By Daniel Edstrom
DTC Systems, Inc.
From April Charney:
…”If the holder of the deed of trust does not own or hold the note, the deed of trust serves no purpose, is impotent, and cannot be a vehicle for depriving the grantor of the deed of trust of ownership of the property described in the deed of trust….[finding that]…inherent in the procedural steps outlined in the Texas Property Code is the assumption that whatever entity qualifies as a “mortgagee” either owns the note or is serving as an agent for the owner or holder of the note; and, the statute assumes that when a foreclosure is conducted by someone other than the owner or holder of the note, the person conducting the foreclosure will be acting as agent or nominee for the owner or holder…Otherwise, the Texas statutory law would make no sense, and would be directly at odds with long-standing, basic principles governing the relationship between real estate borrowers, on the one hand, and their corresponding secured real estate lenders, on the other.” (edited from the below decision):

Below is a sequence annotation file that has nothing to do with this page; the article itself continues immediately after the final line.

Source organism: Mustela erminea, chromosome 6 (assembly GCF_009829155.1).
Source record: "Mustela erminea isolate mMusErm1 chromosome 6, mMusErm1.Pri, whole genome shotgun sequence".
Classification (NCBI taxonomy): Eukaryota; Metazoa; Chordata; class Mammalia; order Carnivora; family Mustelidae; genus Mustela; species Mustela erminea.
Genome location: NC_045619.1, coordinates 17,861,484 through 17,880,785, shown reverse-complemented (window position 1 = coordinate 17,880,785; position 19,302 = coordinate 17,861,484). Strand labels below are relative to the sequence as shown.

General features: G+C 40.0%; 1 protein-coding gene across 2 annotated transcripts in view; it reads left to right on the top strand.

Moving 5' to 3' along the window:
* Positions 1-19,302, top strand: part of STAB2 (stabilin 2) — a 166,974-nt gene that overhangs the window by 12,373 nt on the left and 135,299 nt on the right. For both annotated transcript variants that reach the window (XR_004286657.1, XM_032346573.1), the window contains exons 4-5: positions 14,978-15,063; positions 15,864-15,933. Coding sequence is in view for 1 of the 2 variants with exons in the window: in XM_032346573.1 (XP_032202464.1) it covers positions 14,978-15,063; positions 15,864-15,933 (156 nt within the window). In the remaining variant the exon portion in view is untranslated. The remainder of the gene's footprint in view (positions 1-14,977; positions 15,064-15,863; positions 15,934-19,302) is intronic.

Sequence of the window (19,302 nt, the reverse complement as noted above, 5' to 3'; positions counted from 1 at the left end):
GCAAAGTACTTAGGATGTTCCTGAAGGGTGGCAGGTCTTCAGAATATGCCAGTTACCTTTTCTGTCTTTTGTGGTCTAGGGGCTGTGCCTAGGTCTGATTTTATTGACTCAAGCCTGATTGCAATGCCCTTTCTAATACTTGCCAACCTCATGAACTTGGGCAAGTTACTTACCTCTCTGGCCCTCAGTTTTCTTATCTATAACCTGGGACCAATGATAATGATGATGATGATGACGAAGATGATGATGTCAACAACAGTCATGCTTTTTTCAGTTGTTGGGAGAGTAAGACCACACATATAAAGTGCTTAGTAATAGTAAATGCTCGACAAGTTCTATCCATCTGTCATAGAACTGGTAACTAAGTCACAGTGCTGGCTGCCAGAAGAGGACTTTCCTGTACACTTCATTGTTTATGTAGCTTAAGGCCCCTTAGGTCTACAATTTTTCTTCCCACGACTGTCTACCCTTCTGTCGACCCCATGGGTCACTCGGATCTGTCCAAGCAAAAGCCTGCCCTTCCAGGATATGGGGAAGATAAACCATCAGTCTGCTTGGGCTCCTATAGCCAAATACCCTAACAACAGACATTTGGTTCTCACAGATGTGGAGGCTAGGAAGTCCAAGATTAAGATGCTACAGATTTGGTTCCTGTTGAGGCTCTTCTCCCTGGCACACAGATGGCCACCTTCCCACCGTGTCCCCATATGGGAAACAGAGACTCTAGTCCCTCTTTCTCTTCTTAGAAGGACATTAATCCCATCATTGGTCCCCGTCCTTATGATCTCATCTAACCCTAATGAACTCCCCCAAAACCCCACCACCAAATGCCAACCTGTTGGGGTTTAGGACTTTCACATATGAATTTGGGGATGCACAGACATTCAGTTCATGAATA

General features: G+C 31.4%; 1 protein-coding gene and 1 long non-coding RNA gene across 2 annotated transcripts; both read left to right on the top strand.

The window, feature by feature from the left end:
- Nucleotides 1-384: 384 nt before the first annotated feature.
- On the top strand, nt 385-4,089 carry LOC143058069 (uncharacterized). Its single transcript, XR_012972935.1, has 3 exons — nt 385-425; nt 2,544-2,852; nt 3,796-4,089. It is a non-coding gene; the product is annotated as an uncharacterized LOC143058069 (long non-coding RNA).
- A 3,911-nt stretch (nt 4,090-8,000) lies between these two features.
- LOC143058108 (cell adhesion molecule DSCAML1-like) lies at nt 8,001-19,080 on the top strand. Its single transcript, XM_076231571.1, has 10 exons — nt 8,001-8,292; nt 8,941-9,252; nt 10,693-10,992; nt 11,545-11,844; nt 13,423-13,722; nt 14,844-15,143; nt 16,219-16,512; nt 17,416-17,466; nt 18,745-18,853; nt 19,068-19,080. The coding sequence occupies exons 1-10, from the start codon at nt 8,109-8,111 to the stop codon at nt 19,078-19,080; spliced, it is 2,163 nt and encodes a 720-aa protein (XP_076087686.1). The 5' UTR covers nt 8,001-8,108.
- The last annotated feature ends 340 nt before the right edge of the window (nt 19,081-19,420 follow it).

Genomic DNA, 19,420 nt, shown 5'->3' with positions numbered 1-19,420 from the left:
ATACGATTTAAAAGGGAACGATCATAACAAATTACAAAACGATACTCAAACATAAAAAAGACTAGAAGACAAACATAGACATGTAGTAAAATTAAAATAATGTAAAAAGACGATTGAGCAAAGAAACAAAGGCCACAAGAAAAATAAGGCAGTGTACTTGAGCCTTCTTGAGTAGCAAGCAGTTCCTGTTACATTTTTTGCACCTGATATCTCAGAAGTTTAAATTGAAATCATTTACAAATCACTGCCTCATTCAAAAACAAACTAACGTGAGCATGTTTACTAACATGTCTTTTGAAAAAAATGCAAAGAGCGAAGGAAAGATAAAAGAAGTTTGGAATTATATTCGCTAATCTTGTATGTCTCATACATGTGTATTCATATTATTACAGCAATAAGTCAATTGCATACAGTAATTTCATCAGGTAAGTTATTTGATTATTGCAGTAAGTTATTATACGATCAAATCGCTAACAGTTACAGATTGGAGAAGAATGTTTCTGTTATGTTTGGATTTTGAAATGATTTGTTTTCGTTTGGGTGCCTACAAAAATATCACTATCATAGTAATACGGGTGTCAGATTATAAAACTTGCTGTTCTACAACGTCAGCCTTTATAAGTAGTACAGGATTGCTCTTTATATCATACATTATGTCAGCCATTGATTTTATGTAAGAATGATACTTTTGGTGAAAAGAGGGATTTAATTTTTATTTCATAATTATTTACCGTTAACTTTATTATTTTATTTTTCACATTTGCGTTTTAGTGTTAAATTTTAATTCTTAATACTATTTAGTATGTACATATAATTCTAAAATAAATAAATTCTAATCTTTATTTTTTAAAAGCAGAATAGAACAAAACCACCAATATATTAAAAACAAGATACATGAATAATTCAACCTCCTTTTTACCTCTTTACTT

JANE McCARTHY, Plaintiff, vs. BANK OF AMERICA, NA, BAC HOME LOANS SERVICING, LP, and FEDERAL HOME LOAN MORTGAGE CORPORATION, Defendants. NO. 4:11-CV-356-A December 22, 2011